The beautiful mess of the sharing economy Celebrate Global Sharing Week this June

My lawn is shaggy and ready for the first haircut of summer. It’s time to pry my creaky garage door open and unearth the old electric mower—the tiny plastic broken-handled mower. I’ll tread back and forth, leaving rows of sub-par lawncare in my wake, then hide the mower for another week or three.

My neighbours will do the same, but not on the same day. Each of us has bought a mower, only to shelve it for 355 days a year. It doesn’t have to be this way. My neighbours and I could pool our money to buy a great mower, twice the width and power of my own. We could take turns using and storing it. Our street would win an award for the city’s best-kept lawns. We’d save some cash and Mother Earth would smile.

Global Sharing Week is from June 5-11. According to The People Who Share website, this is “the largest people-driven campaign helping millions discover the rapidly growing Sharing Economy.” The site defines sharing economy as “a socio-economic ecosystem built around the sharing of human, physical and intellectual resources.”

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An example of a sharing economy is sharing transportation. Credit: Unsplash

We’ve heard a lot about this concept recently, with Uber and Airbnb making headlines. People have always shared and redistributed goods, but technology is enabling sharing at a new, massive scale. With Uber, car owners can use their vehicles to provide transportation to those who need it. With Airbnb, a spare bedroom can host a revolving parade of adventurous travellers.

My first Uber was magic. The friendly driver I summoned from my phone quickly whisked me from Seattle’s Space Needle to my Airbnb accommodations. There, my family pretended to live in a posh loft for a week. It cost us less than a hotel and allowed us to invite Seattle friends for a home-cooked meal.

Some services empower users to make a profit while others involve little to no money. Edmonton’s planned tool library will let members sign out tools rather than buying them. Really, how often do you need a faucet wrench?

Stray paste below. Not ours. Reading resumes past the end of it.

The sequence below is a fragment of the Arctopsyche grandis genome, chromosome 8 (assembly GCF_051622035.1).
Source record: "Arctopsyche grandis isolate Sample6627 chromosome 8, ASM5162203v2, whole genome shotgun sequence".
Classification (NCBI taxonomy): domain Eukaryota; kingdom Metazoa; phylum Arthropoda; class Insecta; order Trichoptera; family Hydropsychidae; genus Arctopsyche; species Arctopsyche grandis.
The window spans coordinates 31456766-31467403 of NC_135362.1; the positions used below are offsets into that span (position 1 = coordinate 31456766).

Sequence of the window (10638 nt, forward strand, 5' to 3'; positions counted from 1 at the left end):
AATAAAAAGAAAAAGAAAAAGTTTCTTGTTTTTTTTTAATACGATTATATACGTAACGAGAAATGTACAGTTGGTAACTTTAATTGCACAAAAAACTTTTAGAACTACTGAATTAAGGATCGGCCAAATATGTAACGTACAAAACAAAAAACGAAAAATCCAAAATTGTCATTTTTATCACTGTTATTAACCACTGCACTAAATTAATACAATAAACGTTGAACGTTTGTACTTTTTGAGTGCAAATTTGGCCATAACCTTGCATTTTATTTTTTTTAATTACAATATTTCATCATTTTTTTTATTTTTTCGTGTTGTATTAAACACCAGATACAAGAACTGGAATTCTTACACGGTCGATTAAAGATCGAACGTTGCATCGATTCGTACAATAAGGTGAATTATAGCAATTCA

The benefits of sharing are plentiful. Savvy library users have known for decades that it costs less to borrow than to buy. Shared stuff doesn’t take up storage space. Fewer goods produced and consumed reduces environmental impact. Imagine if your street used one or two shared cars rather than one or two per family. According to the Reinventing Parking website, the average car sits parked 95 per cent of the time.

There are many ways to participate in the sharing economy now. A potluck dinner. A clothing swap. Community gardening. Collective kitchens. Pogo Carshare lets Edmontonians share a fleet of vehicles. Operation Fruit Rescue helps neighbourhood residents share the bounty of their fruit trees. Second-hand shopping at Bissell Centre Thrift Shoppe is always an adventure. Right outside the Carrot, you’ll find a Little Free Library where books can be left or taken, right next to a public piano where we can all share music.

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A Little Free Library is an opportunity for community members to share books. Credit: Unsplash

Before you sell everything and knock on your neighbour’s door to borrow a lawn mower, be aware of the downsides. You lose the convenient access that ownership offers. Uber and Airbnb bring issues of insurance, permits, licensing and safety to light. No one designed current rules and regulations with a sharing takeover in mind.

Issues of trust and control will be familiar to anyone in a human relationship, which is why the sharing economy could be called the human economy. In place of large corporations, I encounter my neighbours, with all the promise and mess of a community.

People are risky, but we are worth the effort. An economy that brings personal connections back to our daily transactions is a beautiful thing. Messy, sure. But beautiful.

Visit www.ThePeopleWhoShare.com to discover how you can participate in Global Sharing Week from June 5-11.


Oh, and let me know if you need to borrow a chocolate fountain.

Header Image: Neighbourhood residents could pool money on larger purchases like lawn mowers. Credit: Unsplash

Dave Von Bieker

Dave Von Bieker

Dave Von Bieker writes essays, poems and songs that hold a magnifying glass to the Sacred small. He looks for beauty everywhere and is awestruck at how often he finds it. His reflections on art, faith, and technology ask questions about what it means to be a slow, attentive human in a world of fast, distracting machines.

He holds a Bachelor of Theology Degree and is Artistic Director of the Bleeding Heart Art Space. He lives in inner city Edmonton with his wife, two children and a small dog who is most certainly not a cat.
Dave Von Bieker

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